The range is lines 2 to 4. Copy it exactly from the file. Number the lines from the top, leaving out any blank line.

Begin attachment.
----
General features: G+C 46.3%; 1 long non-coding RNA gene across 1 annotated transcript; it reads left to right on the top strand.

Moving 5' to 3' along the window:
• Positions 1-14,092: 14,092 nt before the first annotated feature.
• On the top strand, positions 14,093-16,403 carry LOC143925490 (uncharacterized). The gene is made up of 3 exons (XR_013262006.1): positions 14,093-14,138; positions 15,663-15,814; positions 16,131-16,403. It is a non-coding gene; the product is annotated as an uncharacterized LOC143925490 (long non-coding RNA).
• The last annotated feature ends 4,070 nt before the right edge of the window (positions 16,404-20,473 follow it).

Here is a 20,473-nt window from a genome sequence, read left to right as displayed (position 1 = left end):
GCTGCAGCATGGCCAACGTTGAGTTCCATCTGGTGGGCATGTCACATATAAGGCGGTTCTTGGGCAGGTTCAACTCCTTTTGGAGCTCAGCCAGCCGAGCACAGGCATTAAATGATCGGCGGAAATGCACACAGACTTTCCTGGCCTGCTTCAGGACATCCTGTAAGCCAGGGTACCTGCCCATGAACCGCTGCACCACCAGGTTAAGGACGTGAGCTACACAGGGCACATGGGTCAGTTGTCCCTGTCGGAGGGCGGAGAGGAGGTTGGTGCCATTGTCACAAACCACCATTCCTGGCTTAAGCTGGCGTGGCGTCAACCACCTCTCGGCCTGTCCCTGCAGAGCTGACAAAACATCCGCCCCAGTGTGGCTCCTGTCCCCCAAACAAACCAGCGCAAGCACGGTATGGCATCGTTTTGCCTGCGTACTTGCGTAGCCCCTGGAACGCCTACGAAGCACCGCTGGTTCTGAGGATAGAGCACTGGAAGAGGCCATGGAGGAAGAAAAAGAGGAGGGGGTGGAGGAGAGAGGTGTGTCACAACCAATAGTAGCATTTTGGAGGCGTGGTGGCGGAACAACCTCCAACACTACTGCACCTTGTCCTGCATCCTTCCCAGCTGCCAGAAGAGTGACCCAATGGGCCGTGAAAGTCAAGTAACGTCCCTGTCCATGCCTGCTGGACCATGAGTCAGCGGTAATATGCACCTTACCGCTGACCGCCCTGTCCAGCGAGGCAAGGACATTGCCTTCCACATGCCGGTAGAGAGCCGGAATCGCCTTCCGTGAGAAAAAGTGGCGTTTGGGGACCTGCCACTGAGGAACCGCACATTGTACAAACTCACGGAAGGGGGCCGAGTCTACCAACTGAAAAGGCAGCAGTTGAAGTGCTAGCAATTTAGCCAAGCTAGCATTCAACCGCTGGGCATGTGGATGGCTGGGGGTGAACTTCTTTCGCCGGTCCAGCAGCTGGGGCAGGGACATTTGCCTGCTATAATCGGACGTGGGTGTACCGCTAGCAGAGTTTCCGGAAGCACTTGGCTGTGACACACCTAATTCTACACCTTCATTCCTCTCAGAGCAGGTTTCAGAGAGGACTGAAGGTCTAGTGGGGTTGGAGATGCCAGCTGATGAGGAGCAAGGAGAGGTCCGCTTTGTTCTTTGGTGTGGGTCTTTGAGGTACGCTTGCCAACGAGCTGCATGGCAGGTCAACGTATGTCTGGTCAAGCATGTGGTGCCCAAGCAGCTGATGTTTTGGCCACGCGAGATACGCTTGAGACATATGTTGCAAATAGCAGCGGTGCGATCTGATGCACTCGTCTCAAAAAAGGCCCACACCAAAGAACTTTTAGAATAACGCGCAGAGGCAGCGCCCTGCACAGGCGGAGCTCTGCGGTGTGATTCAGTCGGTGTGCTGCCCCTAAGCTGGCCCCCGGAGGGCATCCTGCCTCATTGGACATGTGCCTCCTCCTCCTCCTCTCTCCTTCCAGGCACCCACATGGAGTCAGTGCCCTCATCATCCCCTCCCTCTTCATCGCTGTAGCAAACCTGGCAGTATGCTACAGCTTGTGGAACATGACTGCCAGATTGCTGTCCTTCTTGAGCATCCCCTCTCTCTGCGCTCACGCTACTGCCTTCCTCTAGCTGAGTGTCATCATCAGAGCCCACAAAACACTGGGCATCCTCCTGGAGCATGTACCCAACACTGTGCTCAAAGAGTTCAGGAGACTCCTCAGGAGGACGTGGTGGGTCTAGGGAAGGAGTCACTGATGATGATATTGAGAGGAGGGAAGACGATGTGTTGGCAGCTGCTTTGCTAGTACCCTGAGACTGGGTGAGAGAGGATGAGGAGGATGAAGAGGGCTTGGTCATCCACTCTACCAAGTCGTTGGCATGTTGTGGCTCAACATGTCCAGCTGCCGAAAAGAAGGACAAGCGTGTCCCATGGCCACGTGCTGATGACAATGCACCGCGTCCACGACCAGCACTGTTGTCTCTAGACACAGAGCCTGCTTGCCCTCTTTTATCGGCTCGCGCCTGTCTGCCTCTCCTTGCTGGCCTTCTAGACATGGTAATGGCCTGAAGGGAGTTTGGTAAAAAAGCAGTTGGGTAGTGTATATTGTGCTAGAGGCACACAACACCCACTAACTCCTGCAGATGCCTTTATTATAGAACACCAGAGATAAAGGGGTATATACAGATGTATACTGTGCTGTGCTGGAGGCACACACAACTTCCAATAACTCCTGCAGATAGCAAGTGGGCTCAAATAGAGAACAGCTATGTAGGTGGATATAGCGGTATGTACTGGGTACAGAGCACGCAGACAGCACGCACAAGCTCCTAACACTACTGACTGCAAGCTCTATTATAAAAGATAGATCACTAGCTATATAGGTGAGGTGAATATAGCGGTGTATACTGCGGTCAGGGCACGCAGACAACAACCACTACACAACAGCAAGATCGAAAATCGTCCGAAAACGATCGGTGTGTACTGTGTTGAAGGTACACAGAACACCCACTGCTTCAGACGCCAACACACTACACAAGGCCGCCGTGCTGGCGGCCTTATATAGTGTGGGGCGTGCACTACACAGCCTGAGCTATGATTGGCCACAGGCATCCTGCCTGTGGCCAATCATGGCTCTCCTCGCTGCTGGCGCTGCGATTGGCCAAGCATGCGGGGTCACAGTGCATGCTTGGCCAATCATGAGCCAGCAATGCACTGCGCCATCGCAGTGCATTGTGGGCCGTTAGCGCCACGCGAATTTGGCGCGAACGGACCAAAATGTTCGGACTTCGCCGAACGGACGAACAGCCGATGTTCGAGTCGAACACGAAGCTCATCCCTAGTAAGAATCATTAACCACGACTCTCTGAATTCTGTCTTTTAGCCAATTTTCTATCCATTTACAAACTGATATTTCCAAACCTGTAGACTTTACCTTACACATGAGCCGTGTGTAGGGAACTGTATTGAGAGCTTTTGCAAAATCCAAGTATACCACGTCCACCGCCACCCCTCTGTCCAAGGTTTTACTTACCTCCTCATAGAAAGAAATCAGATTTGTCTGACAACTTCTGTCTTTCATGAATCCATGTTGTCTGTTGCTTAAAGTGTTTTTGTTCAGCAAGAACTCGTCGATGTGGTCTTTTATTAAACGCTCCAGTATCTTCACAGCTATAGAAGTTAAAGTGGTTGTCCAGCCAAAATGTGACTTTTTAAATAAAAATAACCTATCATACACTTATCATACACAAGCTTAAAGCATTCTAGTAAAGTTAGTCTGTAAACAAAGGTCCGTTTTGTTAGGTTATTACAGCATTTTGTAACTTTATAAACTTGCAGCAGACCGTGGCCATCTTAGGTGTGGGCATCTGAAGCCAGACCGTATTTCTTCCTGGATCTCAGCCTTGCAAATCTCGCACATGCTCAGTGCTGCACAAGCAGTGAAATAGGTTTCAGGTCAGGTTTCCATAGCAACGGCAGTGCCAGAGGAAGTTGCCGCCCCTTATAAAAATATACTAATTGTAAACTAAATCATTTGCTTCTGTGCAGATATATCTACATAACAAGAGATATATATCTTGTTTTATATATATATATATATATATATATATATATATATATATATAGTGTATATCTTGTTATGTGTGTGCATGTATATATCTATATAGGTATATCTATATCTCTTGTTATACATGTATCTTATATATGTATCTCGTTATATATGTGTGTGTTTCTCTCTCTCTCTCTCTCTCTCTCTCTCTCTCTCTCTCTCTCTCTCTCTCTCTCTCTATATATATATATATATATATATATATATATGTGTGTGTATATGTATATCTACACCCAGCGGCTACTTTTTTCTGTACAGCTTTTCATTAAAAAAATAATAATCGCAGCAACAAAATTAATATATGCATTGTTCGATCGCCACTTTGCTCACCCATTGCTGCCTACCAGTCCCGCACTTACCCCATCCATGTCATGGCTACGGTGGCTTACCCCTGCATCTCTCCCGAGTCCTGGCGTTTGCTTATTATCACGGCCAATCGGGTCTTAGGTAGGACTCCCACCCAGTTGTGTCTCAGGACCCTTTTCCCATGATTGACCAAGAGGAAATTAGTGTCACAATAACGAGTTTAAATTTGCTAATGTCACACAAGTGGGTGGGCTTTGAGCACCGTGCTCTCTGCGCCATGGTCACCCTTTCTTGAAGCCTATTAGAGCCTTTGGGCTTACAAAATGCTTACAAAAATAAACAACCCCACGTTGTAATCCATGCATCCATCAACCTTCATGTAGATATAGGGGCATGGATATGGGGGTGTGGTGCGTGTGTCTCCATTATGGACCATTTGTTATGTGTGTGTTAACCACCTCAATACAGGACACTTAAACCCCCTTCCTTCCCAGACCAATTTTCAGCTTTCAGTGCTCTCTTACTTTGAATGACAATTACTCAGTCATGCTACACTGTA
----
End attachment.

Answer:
Moving 5' to 3' along the window:
• Positions 1-14,092: 14,092 nt before the first annotated feature.
• On the top strand, positions 14,093-16,403 carry LOC143925490 (uncharacterized). The gene is made up of 3 exons (XR_013262006.1): positions 14,093-14,138; positions 15,663-15,814; positions 16,131-16,403. It is a non-coding gene; the product is annotated as an uncharacterized LOC143925490 (long non-coding RNA).